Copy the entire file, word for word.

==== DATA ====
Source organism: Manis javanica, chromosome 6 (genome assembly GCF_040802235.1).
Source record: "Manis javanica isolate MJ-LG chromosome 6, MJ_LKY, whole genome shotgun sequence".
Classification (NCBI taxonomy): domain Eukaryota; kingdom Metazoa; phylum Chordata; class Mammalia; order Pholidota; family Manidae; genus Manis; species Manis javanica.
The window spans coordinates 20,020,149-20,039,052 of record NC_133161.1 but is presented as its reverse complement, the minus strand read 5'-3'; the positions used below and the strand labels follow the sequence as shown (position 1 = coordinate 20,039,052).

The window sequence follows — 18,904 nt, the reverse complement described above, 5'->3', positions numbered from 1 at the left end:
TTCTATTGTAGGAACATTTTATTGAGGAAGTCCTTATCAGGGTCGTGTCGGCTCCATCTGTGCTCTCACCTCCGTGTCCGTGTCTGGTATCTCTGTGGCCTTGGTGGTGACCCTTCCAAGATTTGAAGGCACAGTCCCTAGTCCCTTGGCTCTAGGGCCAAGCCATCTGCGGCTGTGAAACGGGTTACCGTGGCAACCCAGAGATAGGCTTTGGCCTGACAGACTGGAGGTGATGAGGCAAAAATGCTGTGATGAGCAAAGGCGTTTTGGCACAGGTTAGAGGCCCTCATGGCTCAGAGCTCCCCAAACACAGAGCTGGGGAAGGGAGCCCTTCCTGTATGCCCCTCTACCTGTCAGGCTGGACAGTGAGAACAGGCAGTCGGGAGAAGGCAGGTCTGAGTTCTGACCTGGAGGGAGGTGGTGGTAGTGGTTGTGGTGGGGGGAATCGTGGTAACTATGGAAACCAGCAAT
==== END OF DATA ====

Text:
Source organism: Manis javanica, chromosome 6 (genome assembly GCF_040802235.1).
Source record: "Manis javanica isolate MJ-LG chromosome 6, MJ_LKY, whole genome shotgun sequence".
Classification (NCBI taxonomy): domain Eukaryota; kingdom Metazoa; phylum Chordata; class Mammalia; order Pholidota; family Manidae; genus Manis; species Manis javanica.
The window spans coordinates 20,020,149-20,039,052 of record NC_133161.1 but is presented as its reverse complement, the minus strand read 5'-3'; the positions used below and the strand labels follow the sequence as shown (position 1 = coordinate 20,039,052).

The window sequence follows — 18,904 nt, the reverse complement described above, 5'->3', positions numbered from 1 at the left end:
TTCTATTGTAGGAACATTTTATTGAGGAAGTCCTTATCAGGGTCGTGTCGGCTCCATCTGTGCTCTCACCTCCGTGTCCGTGTCTGGTATCTCTGTGGCCTTGGTGGTGACCCTTCCAAGATTTGAAGGCACAGTCCCTAGTCCCTTGGCTCTAGGGCCAAGCCATCTGCGGCTGTGAAACGGGTTACCGTGGCAACCCAGAGATAGGCTTTGGCCTGACAGACTGGAGGTGATGAGGCAAAAATGCTGTGATGAGCAAAGGCGTTTTGGCACAGGTTAGAGGCCCTCATGGCTCAGAGCTCCCCAAACACAGAGCTGGGGAAGGGAGCCCTTCCTGTATGCCCCTCTACCTGTCAGGCTGGACAGTGAGAACAGGCAGTCGGGAGAAGGCAGGTCTGAGTTCTGACCTGGAGGGAGGTGGTGGTAGTGGTTGTGGTGGGGGGAATCGTGGTAACTATGGAAACCAGCAAT